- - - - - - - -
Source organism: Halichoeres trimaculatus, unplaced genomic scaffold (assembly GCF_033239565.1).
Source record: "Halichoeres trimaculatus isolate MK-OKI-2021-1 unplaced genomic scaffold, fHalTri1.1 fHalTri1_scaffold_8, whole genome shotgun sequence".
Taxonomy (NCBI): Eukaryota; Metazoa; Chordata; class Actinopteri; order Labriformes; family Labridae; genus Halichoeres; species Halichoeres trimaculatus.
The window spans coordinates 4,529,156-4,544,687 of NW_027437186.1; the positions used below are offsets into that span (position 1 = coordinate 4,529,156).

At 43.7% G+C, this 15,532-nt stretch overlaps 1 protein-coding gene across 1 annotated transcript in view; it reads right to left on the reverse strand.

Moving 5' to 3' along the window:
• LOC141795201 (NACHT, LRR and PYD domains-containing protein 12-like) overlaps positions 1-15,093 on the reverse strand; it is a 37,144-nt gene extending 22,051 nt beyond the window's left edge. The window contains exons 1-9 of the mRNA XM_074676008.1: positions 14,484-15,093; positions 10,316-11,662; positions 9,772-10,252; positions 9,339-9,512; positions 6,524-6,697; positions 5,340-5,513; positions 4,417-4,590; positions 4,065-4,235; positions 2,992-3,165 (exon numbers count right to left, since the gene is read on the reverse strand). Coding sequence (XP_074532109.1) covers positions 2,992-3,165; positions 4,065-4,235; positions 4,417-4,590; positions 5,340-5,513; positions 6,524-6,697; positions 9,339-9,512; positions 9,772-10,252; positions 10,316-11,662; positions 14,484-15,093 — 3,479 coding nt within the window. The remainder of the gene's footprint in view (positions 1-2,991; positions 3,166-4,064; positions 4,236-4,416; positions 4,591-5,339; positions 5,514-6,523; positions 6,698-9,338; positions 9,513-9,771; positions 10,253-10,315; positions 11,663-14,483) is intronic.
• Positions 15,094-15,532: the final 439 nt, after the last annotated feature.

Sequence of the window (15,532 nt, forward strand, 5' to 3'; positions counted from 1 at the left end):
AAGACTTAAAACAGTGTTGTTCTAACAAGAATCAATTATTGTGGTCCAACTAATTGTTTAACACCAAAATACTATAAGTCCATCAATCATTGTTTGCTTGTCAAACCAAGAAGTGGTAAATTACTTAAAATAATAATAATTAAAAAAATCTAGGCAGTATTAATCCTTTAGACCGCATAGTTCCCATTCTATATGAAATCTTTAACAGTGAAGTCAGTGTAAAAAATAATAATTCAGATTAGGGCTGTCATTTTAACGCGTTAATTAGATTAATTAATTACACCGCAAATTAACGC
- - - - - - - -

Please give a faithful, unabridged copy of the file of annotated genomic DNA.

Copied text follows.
Source organism: Halichoeres trimaculatus, unplaced genomic scaffold (assembly GCF_033239565.1).
Source record: "Halichoeres trimaculatus isolate MK-OKI-2021-1 unplaced genomic scaffold, fHalTri1.1 fHalTri1_scaffold_8, whole genome shotgun sequence".
Taxonomy (NCBI): Eukaryota; Metazoa; Chordata; class Actinopteri; order Labriformes; family Labridae; genus Halichoeres; species Halichoeres trimaculatus.
The window spans coordinates 4,529,156-4,544,687 of NW_027437186.1; the positions used below are offsets into that span (position 1 = coordinate 4,529,156).

At 43.7% G+C, this 15,532-nt stretch overlaps 1 protein-coding gene across 1 annotated transcript in view; it reads right to left on the reverse strand.

Moving 5' to 3' along the window:
• LOC141795201 (NACHT, LRR and PYD domains-containing protein 12-like) overlaps positions 1-15,093 on the reverse strand; it is a 37,144-nt gene extending 22,051 nt beyond the window's left edge. The window contains exons 1-9 of the mRNA XM_074676008.1: positions 14,484-15,093; positions 10,316-11,662; positions 9,772-10,252; positions 9,339-9,512; positions 6,524-6,697; positions 5,340-5,513; positions 4,417-4,590; positions 4,065-4,235; positions 2,992-3,165 (exon numbers count right to left, since the gene is read on the reverse strand). Coding sequence (XP_074532109.1) covers positions 2,992-3,165; positions 4,065-4,235; positions 4,417-4,590; positions 5,340-5,513; positions 6,524-6,697; positions 9,339-9,512; positions 9,772-10,252; positions 10,316-11,662; positions 14,484-15,093 — 3,479 coding nt within the window. The remainder of the gene's footprint in view (positions 1-2,991; positions 3,166-4,064; positions 4,236-4,416; positions 4,591-5,339; positions 5,514-6,523; positions 6,698-9,338; positions 9,513-9,771; positions 10,253-10,315; positions 11,663-14,483) is intronic.
• Positions 15,094-15,532: the final 439 nt, after the last annotated feature.

Sequence of the window (15,532 nt, forward strand, 5' to 3'; positions counted from 1 at the left end):
AAGACTTAAAACAGTGTTGTTCTAACAAGAATCAATTATTGTGGTCCAACTAATTGTTTAACACCAAAATACTATAAGTCCATCAATCATTGTTTGCTTGTCAAACCAAGAAGTGGTAAATTACTTAAAATAATAATAATTAAAAAAATCTAGGCAGTATTAATCCTTTAGACCGCATAGTTCCCATTCTATATGAAATCTTTAACAGTGAAGTCAGTGTAAAAAATAATAATTCAGATTAGGGCTGTCATTTTAACGCGTTAATTAGATTAATTAATTACACCGCAAATTAACGC